Today I was in Shoppers Drug Mart and I saw a box of milk chocolate butter toffee with almonds that was marked down from $9.99 to $3.99 so I grabbed it. Also got another box of chocolate coated sponge toffee. Total spent (not on credit card) – just over $6. Then I went to London Drugs and spent more there. Saw olive oil on sale. Bought some holiday flavored popcorn on sale and some more chocolates. Just over $30 spent on Boxing Day, cash, mostly on marked down holiday treats to stock up my cupboard.

    Eventually I’ll need to replace my phone, lap top and printer. The problem is usually when these things break down it’s not anywhere near any of the big sales!

  2. Boxing Day is just a continuation of the sales that have been going on since “pre-black Friday” sales. You have to do your homework. I need a new purse and Santa missed it on the list. I have been doing my research and found one at 30% off and thought I would braves the malls Boxing Day to get one. A bit of further online searching revealed the same purse at 40% off with free delivery to my door. Now I don’t have to face the “best deals of the year” (not) and the throngs of people who believe that. It is very easy to get caught up in all the hype the big stores throw at us.

  3. I work in retail (20 years now), more importantly I’ve taken the control of our spending…so Boxing Day buying is planned for some time in advance.
    What’s that mean? We save our money for needs, not wants, then buy when prices are low.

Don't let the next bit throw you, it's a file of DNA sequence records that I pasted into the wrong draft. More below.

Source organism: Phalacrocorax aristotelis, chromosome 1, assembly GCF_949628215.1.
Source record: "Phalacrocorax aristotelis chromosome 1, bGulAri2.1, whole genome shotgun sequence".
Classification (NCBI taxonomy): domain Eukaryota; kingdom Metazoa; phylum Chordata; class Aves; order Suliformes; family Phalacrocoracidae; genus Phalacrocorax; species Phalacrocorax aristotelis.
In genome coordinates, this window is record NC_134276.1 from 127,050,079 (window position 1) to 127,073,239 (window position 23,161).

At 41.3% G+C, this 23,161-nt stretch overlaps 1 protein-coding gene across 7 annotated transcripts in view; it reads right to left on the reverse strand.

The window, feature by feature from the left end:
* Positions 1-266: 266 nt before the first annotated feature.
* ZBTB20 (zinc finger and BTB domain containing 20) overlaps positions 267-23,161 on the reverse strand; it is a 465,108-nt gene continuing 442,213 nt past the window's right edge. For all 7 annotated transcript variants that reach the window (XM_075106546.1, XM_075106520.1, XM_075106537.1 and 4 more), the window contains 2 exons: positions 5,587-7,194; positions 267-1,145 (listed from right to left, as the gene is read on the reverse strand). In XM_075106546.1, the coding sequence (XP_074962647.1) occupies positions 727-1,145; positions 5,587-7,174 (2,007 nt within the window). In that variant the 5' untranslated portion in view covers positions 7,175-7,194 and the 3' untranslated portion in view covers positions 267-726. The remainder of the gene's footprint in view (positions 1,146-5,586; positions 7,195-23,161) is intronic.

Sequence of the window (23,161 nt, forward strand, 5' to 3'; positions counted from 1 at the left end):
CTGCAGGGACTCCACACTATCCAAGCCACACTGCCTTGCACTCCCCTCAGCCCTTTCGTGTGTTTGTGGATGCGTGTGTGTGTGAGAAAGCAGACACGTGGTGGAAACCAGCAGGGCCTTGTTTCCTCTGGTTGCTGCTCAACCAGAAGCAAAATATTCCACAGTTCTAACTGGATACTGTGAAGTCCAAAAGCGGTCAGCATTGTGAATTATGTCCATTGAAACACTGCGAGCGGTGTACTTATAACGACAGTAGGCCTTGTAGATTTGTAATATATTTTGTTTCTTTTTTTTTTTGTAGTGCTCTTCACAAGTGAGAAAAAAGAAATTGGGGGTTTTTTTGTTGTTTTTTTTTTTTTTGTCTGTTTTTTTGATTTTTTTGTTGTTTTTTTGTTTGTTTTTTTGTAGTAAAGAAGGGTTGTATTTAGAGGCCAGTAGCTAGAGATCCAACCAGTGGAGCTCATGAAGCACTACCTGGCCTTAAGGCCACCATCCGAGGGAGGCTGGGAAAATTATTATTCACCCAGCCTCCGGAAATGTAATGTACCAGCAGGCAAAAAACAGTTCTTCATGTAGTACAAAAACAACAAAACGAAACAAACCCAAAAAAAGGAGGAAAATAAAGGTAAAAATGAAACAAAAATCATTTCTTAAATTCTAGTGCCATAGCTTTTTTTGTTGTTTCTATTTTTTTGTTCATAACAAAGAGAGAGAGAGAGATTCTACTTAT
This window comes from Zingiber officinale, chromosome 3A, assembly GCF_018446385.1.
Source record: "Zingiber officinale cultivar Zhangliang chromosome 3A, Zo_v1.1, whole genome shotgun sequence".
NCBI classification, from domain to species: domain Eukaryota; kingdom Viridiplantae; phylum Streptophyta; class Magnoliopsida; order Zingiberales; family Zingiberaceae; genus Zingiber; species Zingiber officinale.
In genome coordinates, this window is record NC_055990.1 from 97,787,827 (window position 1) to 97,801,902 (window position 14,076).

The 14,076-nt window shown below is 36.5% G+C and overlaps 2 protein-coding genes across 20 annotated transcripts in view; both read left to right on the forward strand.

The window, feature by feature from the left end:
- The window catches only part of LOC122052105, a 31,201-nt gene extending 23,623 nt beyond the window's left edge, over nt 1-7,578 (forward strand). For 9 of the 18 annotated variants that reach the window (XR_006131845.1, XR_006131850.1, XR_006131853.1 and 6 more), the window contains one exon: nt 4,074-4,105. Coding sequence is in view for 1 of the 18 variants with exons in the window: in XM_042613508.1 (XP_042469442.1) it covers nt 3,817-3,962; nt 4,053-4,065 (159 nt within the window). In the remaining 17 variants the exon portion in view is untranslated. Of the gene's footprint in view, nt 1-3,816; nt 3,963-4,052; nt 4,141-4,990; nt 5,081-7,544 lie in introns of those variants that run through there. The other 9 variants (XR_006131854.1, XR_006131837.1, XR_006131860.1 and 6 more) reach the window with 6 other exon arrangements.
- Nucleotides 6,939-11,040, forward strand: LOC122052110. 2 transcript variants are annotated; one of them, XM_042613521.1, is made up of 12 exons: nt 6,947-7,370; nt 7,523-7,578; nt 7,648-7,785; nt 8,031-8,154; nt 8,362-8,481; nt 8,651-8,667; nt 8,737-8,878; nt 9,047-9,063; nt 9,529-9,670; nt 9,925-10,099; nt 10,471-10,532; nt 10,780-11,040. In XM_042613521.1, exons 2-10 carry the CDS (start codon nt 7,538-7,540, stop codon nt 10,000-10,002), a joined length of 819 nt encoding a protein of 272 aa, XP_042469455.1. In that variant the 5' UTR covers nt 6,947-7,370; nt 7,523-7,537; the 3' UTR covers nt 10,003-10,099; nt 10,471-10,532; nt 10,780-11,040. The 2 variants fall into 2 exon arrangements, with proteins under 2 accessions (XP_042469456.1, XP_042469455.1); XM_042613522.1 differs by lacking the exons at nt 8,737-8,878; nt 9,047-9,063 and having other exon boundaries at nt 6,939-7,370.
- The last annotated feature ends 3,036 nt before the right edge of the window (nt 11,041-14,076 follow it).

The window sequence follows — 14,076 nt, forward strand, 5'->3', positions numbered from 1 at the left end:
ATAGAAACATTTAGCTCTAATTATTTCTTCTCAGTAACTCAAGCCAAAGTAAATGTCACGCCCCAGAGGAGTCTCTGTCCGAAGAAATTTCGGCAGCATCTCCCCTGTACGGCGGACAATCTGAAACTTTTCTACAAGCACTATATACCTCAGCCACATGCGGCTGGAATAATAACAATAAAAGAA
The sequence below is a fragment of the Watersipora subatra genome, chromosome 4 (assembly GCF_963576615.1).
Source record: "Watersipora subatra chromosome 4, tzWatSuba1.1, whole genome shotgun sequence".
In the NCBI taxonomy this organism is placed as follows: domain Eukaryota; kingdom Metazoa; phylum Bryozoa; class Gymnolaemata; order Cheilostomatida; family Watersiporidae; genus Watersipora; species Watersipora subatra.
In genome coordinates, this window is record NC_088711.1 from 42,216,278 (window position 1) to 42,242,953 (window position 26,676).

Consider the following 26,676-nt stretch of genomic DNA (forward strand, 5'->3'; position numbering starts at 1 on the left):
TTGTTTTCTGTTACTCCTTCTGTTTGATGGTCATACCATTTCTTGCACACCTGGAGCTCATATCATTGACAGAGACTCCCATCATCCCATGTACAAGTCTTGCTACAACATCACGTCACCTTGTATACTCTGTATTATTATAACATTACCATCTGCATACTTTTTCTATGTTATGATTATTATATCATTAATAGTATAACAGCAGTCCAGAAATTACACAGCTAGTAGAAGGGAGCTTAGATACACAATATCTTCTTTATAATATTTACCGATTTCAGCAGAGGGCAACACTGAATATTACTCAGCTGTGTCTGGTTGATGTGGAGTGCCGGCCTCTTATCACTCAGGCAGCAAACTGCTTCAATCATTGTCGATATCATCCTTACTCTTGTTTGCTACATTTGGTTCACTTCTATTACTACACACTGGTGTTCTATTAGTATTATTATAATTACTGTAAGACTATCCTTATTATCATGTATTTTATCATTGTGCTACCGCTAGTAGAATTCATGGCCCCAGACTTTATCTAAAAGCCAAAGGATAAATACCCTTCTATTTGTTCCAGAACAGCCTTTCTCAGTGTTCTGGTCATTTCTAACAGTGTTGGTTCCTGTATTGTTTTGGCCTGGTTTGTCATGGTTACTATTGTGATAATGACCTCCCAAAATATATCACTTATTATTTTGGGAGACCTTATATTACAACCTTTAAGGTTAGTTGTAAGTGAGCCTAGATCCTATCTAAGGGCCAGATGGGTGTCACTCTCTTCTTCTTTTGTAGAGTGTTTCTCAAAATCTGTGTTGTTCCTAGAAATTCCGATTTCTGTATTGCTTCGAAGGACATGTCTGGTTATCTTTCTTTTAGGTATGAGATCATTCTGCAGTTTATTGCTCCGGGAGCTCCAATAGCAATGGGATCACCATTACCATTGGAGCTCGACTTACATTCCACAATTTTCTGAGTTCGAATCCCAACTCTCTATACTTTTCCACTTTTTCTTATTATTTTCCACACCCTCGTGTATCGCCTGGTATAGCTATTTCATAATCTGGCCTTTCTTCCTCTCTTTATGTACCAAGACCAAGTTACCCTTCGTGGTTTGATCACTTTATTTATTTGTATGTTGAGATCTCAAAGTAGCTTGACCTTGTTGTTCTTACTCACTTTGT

Last year I bought a replacement laptop, a great deal on something I needed at the time. I bought with specific specs, and haven’t regretted it one bit. It was built to last.
    This year, I’m taking my son shopping…for the most amazing reason. He was offered (and got) his first job, in his field of interest, and needs proper clothes to work in.
    You see, he graduated last June, has been working for me and saving his $$$ (he agonized over every expense), deciding between two career paths. Saving for trade school.
    Saturday, he was invited to submit his resume for a position in a trade…starting at the bottom. He worked two days, and has the paid apprenticeship.
    Today we’re heading out to get the clothes he needs to work outside in the weather. He has the money saved, so there is no stress over how he can afford the safety/winter gear.
    Boxing Day should be about getting the best deal on things you need, with the $$ you saved for that purpose. No guilt, no regret.